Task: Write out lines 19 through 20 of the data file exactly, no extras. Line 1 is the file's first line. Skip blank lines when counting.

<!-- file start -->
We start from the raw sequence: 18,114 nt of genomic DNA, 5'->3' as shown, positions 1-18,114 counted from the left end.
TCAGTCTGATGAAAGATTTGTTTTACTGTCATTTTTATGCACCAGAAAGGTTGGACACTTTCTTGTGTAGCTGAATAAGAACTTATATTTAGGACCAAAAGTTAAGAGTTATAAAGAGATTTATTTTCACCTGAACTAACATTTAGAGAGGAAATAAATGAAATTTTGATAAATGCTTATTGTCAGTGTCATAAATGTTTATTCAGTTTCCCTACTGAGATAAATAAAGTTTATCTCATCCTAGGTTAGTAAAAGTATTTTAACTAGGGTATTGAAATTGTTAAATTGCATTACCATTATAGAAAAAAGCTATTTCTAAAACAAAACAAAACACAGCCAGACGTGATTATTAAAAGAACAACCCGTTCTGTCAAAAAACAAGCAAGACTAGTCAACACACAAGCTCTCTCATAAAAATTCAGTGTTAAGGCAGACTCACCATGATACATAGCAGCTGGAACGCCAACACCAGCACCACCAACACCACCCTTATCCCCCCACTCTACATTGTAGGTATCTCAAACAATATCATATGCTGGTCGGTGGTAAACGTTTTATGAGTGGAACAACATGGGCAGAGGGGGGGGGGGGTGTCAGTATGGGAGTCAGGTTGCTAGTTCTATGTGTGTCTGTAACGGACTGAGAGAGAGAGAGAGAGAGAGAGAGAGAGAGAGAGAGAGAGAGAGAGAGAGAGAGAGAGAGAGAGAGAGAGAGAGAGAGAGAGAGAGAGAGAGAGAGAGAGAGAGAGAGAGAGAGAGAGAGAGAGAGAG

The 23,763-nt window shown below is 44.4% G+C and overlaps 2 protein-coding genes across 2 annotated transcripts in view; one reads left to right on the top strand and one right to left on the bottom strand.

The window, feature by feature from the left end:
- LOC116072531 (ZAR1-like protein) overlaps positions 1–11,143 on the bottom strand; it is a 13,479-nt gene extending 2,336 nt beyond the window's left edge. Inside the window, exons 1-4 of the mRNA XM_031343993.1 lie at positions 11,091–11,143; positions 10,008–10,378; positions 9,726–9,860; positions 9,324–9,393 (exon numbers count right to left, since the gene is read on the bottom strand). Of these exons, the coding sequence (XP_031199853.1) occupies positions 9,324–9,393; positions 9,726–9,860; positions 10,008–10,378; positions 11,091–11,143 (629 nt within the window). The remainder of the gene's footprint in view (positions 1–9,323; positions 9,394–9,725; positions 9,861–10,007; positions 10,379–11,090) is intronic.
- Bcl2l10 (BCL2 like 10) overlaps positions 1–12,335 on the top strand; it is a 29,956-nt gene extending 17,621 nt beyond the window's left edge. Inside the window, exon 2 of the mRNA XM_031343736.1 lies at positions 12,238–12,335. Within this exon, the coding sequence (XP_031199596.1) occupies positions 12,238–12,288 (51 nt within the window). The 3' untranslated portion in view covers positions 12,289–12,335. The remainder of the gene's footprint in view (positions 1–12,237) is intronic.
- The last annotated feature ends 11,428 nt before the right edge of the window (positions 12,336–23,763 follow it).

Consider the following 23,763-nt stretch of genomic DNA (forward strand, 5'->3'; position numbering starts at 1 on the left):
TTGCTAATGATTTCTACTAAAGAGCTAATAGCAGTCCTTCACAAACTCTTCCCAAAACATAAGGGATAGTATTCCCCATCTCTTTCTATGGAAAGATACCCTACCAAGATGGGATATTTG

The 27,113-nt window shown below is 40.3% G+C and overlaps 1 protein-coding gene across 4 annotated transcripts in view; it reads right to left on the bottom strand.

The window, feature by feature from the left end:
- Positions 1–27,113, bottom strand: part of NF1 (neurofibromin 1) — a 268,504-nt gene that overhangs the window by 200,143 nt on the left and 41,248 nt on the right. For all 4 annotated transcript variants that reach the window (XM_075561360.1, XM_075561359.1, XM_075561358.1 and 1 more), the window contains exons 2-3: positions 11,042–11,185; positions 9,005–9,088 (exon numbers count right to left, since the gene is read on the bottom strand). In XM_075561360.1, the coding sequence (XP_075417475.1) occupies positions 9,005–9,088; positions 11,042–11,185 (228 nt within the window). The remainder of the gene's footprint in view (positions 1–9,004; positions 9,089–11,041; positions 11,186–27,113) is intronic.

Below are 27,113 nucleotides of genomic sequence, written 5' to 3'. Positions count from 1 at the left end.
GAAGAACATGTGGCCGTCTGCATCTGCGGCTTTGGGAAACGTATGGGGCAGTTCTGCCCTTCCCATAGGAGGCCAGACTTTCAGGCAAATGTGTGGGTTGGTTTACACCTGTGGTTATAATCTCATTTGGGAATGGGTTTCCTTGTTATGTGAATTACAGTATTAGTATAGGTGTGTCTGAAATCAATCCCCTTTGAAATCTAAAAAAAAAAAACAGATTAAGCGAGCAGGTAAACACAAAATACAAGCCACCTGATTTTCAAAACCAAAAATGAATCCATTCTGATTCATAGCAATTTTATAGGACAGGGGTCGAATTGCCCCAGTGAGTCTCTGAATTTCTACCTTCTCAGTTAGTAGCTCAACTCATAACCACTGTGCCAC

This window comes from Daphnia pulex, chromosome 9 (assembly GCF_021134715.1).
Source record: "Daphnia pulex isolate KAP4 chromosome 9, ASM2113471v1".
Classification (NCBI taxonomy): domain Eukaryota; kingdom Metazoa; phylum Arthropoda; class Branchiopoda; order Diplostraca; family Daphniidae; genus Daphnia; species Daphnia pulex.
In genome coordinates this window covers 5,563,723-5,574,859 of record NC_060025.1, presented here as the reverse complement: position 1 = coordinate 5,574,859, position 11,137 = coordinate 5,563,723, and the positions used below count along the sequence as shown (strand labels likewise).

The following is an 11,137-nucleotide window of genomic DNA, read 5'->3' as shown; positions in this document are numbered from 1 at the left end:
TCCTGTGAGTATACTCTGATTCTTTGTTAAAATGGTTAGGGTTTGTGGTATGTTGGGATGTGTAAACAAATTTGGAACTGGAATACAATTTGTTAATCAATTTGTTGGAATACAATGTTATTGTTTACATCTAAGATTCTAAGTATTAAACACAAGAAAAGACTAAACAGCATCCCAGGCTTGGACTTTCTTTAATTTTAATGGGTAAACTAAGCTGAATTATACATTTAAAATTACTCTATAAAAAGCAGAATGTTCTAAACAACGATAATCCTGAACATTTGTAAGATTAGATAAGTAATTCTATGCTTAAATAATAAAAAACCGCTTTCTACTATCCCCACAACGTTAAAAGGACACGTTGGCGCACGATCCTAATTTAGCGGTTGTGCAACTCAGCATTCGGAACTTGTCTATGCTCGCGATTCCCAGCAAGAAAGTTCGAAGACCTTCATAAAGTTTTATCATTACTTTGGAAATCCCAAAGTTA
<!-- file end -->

The following is an 11,137-nucleotide window of genomic DNA, read 5'->3' as shown; positions in this document are numbered from 1 at the left end:
TCCTGTGAGTATACTCTGATTCTTTGTTAAAATGGTTAGGGTTTGTGGTATGTTGGGATGTGTAAACAAATTTGGAACTGGAATACAATTTGTTAATCAATTTGTTGGAATACAATGTTATTGTTTACATCTAAGATTCTAAGTATTAAACACAAGAAAAGACTAAACAGCATCCCAGGCTTGGACTTTCTTTAATTTTAATGGGTAAACTAAGCTGAATTATACATTTAAAATTACTCTATAAAAAGCAGAATGTTCTAAACAACGATAATCCTGAACATTTGTAAGATTAGATAAGTAATTCTATGCTTAAATAATAAAAAACCGCTTTCTACTATCCCCACAACGTTAAAAGGACACGTTGGCGCACGATCCTAATTTAGCGGTTGTGCAACTCAGCATTCGGAACTTGTCTATGCTCGCGATTCCCAGCAAGAAAGTTCGAAGACCTTCATAAAGTTTTATCATTACTTTGGAAATCCCAAAGTTA